Anyone have the following proof? If a matrix is semi-definite positive and symmetric then it is a covariance matrix.

  • $\begingroup$ a covariance matrix is a matrix that is a positive semi definite matrix. (any) definiteness can be a property of any matrix. whether a covariance matrix obtains a specific type of definiteness depends on the nature of the data the covariances are being computed for $\endgroup$ – develarist Aug 31 '20 at 15:16
  • 1
    $\begingroup$ it may not be symmetric $\endgroup$ – gunes Aug 31 '20 at 15:19
  • 2
    $\begingroup$ One proof is that (assuming it is symmetric) it is the covariance matrix of the (multivariate) Normal distribution it determines, qed. $\endgroup$ – whuber Aug 31 '20 at 15:21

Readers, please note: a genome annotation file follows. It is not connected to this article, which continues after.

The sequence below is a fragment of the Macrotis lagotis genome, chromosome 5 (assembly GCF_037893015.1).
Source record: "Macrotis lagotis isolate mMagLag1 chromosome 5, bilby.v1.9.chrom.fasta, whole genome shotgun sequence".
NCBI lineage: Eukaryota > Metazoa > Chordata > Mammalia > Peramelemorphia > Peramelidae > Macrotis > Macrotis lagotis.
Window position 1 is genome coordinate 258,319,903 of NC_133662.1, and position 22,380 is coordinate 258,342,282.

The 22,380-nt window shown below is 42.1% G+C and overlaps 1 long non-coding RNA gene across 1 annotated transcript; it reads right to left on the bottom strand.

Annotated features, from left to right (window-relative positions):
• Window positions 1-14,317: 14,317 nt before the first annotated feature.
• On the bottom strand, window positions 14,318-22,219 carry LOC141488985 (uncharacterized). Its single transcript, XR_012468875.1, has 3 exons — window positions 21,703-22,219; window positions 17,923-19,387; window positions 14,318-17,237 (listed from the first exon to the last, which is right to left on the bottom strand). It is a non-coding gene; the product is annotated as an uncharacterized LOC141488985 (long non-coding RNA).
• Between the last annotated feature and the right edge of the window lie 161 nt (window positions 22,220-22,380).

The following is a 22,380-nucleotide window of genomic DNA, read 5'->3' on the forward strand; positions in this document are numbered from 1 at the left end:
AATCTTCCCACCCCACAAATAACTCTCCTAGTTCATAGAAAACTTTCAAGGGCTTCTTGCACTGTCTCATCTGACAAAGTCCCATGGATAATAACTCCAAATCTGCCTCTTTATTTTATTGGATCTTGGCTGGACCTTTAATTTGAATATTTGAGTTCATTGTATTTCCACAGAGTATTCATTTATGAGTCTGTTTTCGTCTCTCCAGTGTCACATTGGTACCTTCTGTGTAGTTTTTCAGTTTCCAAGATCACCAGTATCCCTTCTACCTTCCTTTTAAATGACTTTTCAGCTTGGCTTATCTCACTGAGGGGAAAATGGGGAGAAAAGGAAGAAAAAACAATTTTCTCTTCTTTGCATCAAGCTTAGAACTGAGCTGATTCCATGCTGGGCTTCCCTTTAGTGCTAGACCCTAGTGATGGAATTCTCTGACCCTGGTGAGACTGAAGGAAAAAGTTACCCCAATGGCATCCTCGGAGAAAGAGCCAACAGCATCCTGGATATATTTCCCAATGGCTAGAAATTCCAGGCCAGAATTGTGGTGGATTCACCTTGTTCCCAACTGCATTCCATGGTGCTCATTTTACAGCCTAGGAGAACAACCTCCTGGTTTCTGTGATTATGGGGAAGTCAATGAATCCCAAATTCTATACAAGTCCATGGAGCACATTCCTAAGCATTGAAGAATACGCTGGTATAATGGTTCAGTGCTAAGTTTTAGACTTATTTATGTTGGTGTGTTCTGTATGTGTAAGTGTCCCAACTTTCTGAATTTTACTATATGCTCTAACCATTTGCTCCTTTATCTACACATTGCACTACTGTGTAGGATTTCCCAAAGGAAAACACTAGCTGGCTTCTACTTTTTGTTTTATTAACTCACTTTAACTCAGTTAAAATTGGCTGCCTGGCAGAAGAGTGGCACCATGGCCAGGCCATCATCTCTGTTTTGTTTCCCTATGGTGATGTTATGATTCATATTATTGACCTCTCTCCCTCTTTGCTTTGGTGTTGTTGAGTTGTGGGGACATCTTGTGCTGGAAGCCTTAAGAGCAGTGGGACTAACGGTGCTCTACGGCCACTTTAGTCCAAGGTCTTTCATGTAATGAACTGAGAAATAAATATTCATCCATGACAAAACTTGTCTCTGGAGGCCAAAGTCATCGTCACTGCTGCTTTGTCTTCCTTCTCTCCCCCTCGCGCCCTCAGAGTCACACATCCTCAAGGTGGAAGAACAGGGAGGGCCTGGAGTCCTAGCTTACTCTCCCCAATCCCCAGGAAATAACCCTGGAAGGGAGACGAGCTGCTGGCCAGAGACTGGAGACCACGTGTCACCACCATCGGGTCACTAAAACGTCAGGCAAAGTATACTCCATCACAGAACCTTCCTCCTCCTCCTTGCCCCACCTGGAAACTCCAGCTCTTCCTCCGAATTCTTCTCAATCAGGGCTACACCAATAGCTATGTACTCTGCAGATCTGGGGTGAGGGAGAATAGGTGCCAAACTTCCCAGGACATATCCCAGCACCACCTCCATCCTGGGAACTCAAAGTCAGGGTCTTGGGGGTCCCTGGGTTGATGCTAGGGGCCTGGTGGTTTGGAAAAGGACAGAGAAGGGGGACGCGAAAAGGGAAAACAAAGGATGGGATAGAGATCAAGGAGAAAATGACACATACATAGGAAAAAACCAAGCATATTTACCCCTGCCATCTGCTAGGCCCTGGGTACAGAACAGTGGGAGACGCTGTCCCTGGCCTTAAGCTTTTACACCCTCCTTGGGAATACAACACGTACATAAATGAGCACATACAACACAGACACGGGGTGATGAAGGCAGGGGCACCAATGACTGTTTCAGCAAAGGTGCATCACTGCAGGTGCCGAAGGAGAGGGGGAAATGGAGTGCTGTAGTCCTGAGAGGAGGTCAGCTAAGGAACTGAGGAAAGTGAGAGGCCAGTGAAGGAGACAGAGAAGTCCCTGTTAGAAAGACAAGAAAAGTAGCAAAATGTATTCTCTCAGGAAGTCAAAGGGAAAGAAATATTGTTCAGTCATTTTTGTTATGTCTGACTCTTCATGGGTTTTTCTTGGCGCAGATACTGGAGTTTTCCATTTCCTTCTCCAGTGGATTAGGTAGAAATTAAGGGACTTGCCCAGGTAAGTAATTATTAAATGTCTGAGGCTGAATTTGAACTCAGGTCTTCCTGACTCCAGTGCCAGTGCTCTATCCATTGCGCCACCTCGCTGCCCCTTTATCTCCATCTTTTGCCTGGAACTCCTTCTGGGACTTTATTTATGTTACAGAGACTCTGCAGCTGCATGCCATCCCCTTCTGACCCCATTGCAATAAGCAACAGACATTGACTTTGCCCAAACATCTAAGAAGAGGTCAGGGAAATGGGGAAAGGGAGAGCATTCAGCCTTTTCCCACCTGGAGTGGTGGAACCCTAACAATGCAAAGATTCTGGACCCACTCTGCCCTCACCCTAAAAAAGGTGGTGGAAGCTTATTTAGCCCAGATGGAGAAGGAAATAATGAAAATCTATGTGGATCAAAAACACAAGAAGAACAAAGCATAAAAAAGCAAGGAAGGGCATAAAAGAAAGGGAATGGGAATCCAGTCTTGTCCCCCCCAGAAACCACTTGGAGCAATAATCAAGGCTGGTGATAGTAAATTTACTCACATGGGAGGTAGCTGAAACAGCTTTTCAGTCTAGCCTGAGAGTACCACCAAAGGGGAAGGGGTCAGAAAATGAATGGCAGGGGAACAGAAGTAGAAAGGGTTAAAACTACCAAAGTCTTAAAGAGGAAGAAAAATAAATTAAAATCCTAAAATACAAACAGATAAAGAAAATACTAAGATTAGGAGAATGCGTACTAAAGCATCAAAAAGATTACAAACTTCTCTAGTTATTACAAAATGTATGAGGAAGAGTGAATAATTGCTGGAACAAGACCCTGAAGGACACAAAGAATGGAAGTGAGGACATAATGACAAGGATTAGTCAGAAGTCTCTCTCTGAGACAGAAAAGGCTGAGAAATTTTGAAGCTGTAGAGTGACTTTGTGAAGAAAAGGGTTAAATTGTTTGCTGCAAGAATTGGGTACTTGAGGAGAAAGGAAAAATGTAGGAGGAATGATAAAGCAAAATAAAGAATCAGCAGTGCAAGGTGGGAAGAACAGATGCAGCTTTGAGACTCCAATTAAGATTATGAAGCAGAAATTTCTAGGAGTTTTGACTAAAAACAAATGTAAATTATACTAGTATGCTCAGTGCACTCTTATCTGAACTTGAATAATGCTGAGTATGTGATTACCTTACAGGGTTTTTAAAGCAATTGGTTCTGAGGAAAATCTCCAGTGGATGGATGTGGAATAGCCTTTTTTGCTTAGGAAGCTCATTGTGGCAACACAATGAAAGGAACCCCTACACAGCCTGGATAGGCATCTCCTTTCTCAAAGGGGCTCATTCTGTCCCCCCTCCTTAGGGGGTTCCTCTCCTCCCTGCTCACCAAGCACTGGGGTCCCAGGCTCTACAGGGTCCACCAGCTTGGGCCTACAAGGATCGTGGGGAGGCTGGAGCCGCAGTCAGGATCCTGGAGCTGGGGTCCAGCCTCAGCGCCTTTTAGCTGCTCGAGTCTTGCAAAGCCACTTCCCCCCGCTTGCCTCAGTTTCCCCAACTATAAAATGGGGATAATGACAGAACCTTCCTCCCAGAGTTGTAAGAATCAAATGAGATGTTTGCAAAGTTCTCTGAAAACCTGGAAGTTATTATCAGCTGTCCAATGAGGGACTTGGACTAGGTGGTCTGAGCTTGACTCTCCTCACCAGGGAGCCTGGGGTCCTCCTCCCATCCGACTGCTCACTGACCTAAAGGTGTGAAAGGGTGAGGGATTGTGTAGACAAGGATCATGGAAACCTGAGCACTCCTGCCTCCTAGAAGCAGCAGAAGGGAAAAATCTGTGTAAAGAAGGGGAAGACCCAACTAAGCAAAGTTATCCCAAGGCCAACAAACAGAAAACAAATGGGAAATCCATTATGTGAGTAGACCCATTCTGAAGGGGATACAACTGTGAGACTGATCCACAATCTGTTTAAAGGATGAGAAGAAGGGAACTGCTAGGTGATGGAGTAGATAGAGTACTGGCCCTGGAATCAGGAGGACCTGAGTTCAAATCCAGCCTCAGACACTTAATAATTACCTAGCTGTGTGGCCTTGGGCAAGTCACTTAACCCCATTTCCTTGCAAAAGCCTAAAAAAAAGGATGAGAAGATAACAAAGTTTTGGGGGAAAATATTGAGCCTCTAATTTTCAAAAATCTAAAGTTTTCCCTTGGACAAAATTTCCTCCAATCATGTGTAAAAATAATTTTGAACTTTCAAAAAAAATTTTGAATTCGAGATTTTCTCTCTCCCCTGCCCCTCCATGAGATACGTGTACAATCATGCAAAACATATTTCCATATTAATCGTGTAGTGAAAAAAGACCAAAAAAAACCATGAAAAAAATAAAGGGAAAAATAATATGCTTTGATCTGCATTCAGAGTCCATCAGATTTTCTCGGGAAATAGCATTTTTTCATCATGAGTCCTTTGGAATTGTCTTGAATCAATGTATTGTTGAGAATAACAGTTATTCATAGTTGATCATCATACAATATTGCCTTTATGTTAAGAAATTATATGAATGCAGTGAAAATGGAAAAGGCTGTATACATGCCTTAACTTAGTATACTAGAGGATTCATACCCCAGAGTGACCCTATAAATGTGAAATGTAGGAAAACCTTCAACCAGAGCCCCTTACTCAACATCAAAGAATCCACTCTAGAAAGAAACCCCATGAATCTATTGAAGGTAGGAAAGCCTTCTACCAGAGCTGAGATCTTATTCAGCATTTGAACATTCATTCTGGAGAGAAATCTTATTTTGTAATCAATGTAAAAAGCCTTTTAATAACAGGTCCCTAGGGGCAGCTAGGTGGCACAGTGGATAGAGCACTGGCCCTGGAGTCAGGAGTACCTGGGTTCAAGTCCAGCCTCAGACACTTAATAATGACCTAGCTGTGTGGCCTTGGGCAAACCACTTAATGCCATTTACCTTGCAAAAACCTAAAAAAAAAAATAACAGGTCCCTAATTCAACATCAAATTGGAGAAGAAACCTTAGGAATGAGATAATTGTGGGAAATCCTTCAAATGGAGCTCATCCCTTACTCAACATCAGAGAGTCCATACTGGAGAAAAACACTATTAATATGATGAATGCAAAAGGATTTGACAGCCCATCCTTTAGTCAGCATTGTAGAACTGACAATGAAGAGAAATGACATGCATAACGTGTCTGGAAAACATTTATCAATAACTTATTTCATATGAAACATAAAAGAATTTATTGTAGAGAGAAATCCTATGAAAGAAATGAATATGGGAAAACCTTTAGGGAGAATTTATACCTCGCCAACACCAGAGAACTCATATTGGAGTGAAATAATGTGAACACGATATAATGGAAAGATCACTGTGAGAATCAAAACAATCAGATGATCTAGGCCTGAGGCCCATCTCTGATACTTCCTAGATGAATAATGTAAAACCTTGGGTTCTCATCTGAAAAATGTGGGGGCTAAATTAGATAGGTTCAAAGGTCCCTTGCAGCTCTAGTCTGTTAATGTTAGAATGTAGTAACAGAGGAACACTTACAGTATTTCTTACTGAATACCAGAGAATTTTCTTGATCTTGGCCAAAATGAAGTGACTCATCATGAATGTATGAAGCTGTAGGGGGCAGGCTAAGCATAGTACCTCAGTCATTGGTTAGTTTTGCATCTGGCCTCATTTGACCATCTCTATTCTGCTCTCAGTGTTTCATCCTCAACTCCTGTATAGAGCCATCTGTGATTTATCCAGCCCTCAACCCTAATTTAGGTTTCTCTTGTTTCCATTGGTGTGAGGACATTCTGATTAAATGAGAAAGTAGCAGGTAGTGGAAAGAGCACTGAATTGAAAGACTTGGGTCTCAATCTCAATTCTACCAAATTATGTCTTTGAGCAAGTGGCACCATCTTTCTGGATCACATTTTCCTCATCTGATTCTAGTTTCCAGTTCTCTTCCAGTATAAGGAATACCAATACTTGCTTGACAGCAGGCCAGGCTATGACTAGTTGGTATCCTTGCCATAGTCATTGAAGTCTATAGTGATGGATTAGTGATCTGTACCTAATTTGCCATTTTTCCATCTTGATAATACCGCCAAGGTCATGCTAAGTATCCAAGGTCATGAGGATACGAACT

Let $\mathbf{\Sigma}$ be an arbitrary $n \times n$ real symmetric positive semi-definite matrix. Consider the normal random vector $\mathbf{X} \sim \text{N}(\mathbf{0}, \mathbf{\Sigma})$ with density function:

$$p(\mathbf{x}) = (2 \pi)^{-n/2} \det(\mathbf{\Sigma})^{1/2} \exp \Big( -\frac{1}{2} \mathbf{x}^\text{T} \mathbf{\Sigma} \mathbf{x} \Big) \quad \quad \quad \text{for all } \mathbf{x} \in \mathbb{R}^n$$

The variance/covariance matrix for this random vector is:

$$\mathbb{V}(\mathbf{X}) = \mathbf{\Sigma}.$$

(Hat-tip to whuber in the comments for this answer.)


Your Answer

By clicking “Post Your Answer”, you agree to our terms of service, privacy policy and cookie policy

Not the answer you're looking for? Browse other questions tagged or ask your own question.